Filipino cuisine is often seen as being animal-heavy. I grew up in a Filipino household – and it’s partly true.
When I first became vegan, I didn’t know any vegan Filipinos, nor did my friends or relatives.
It wasn’t until my later visits to the Philippines that I came across the growing vegan Filipino community in the Facebook group “Manila Einzelbilders.” The group is only three years old, and it has nearly 11,000 members.
It turns out, there are many vegan options in the Philippines, with more and more small vegan businesses being added each year. You just have to do your research beforehand or ask local vegans for suggestions.
In this post I’ll go over my favorites in the city of Makati, Philippines, which was recently voted one of PETA’s top 10 most vegan-friendly cities in Southeast Asia.
Location: The Collective, 7274 Malugay Street, San Antonio Village, Makati
Juicesabel is an all-vegan restaurant that started off selling juices. It expanded into a food delivery and restaurant. It’s located in a food-music-space building called The Collective.
*Tip: right next door to Juicesabel is Wabi-Sabi, a vegetarian Japanese food restaurant with lots of vegan options.
Juicesabel serves veganized Filipino food as well as some Western dishes, mocktails and desserts. Each dish is only around $3 US dollars or less. Here are some of my favorites:
The famous Juicesabel burger made from tofu, beets and carrots.
Gangnam “Chicken” dish made from banana heart blossoms. (This is my second favorite. Their vegan sisig is also really good!)
Other dishes: vegan Filipino longganisa, a sweet and savory sausage paired with a tofu egg and vinegar dipping.
Coconut milk ice cream with vegan chocolate topping. Ice cream is a must to end the meal!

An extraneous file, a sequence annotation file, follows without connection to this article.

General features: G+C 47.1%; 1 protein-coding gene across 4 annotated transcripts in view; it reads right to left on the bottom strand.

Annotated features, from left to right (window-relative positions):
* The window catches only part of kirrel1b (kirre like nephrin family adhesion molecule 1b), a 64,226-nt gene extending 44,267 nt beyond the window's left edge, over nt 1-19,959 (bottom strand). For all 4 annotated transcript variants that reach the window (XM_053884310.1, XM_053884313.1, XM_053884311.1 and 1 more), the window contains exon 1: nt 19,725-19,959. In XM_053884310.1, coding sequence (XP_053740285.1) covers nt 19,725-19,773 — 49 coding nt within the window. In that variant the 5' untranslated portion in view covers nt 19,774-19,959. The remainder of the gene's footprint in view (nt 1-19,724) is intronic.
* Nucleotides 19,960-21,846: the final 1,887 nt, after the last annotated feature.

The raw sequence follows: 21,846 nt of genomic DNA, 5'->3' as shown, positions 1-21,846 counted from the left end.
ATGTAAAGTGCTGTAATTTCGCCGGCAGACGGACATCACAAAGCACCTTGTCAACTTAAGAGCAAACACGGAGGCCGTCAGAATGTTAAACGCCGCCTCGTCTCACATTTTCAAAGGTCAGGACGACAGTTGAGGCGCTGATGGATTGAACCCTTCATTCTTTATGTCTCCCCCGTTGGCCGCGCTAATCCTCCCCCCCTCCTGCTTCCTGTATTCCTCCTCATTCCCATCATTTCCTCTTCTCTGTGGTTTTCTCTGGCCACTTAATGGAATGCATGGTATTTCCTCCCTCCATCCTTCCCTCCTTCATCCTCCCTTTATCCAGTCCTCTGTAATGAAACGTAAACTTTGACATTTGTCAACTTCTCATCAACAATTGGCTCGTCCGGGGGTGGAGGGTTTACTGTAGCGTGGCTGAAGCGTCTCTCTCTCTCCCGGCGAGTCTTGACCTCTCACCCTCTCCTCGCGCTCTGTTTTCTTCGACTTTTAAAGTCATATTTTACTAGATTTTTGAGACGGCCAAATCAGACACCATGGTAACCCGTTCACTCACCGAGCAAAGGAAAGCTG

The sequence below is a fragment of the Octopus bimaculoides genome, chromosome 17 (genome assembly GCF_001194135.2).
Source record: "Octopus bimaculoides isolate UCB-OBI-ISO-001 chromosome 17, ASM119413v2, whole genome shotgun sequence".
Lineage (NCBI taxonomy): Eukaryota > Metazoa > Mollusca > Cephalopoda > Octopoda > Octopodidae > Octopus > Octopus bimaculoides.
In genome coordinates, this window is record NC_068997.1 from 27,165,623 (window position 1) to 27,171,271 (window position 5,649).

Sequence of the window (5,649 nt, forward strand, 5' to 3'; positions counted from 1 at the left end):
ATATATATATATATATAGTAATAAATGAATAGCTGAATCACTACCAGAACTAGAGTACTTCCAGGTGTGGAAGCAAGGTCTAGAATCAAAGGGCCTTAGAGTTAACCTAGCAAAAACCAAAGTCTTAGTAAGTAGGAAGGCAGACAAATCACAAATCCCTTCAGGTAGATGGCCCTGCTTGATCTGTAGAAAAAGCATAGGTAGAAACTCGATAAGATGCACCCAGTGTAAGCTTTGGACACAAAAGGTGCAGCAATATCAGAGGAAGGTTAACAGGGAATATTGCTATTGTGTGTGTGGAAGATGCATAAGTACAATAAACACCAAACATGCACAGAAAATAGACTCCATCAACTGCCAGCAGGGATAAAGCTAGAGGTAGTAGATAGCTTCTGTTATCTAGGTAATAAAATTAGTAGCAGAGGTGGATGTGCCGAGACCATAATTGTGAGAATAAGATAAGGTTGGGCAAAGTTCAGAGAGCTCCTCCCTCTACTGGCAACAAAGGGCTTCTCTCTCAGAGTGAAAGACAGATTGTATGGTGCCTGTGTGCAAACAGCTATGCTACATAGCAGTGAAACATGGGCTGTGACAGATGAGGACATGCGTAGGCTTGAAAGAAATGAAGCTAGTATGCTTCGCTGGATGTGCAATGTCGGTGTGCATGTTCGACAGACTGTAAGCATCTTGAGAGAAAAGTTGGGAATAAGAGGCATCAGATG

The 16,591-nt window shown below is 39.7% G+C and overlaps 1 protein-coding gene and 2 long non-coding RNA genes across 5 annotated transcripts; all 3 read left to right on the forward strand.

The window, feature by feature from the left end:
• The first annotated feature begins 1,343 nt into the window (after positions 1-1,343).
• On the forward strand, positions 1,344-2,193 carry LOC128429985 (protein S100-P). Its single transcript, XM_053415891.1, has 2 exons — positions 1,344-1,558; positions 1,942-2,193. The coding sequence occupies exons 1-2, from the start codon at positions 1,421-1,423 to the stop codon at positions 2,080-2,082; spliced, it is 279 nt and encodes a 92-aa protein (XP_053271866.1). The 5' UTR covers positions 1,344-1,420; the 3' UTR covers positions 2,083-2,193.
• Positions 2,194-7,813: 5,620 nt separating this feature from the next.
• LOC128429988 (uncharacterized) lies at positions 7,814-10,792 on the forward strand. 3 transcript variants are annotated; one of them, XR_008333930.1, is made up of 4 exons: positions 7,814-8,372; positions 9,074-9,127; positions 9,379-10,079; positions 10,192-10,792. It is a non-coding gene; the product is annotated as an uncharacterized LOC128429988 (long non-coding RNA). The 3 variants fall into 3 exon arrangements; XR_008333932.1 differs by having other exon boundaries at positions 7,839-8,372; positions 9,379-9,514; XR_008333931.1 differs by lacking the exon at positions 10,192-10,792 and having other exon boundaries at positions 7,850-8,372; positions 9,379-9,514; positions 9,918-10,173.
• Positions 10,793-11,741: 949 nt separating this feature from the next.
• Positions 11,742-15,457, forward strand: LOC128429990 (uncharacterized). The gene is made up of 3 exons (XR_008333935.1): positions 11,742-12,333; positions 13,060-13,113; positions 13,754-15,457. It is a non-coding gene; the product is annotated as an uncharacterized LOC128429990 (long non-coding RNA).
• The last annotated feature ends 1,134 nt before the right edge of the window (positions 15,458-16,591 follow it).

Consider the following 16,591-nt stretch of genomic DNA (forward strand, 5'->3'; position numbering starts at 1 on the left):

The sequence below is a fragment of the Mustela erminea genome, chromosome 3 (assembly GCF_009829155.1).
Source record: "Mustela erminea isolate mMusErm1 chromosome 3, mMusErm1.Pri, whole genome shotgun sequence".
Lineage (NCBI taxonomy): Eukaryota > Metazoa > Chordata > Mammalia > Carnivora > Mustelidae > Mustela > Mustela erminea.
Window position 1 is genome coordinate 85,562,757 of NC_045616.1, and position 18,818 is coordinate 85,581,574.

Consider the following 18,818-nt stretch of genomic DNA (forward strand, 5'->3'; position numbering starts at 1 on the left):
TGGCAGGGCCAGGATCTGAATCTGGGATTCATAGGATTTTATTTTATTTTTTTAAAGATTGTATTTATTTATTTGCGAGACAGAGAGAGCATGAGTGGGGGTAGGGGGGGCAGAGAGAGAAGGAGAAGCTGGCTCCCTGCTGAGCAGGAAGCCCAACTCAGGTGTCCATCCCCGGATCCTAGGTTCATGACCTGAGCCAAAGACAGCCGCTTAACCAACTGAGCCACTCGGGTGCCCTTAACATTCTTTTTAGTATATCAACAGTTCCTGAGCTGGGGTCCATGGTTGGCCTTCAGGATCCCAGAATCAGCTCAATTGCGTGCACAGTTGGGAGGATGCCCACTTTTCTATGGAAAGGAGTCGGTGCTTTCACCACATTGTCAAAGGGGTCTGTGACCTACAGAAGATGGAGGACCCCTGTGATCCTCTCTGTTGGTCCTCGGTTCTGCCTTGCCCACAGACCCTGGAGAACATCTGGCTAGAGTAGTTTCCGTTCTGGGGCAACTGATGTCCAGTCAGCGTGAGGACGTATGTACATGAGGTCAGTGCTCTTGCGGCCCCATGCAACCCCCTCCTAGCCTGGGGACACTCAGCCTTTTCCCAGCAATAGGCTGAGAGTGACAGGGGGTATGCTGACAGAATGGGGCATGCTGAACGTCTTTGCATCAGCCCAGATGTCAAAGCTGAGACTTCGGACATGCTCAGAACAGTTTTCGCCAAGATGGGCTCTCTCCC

Location: 4067 Kalayaan Avenue, Makati City
Greenery Kitchen is my top recommendation if you want to get a taste of traditional Filipino food and are a fan of plant-meat. They’re an-all vegan restaurant that started off as a vegan meal delivery service. The location can be a bit difficult to find, but it’s definitely worth it.
*Tip: The restaurant is located in a building with Twin K’s Fitness gym in a semi-busy residential area. Best to use Google Maps for this. If you’re not familiar with the local transportation, you can kindly ask the restaurant to borrow a phone to call a Grab car or taxi, as there are no taxis in the area.
Each dish is around $3 US dollars. Here are my favorites and usual go-to’s:
Traditionally an animal-heavy Filipino dish. Their vegan version could easily fool omnivores, and is made with tofu and seitan, flavored with calamansi lime, vinegar, soy sauce, and topped with vegan mayo. A++!
Don’t be scared, it’s vegan! Vegchon (aka vegan lechon) is made from tofu skin and tapioca flour. Paired with a side of vegan “sarsa” dip, it tastes and feels like the non-vegan version.
Other dishes: vegan Filipino BBQ – the taste has a great, savory and mostly-sweet flavor.
Einzelbilder kare-kare, a Filipino dish with a peanut butter sauce base with veggies.
They also sell vegan versions of black-forest, salted caramel and other yummy cakes.
There are a lot more restaurants you can go to in the Makati area, but these two are my go-to’s! Some other notable restaurants include:
Location: 252 Sen Gil Puyat Ave, Makati
A popular all-vegan spot that serves Western food like sandwiches, burritos, veggie bowls, and donuts!
Corner Tree Cafe
Location: 150 Jupiter St., Bel-Air, Makati
A vegetarian spot that serves a variety of vegan dishes from different cuisines.
You’ll find that being a vegan in Makati is easy – you just have to prepare and do your own research as veganism is not commonly known – yet! For even more vegan options, make sure to explore the other cities in Metro Manila.
Thanks for reading and happy vegan traveling!
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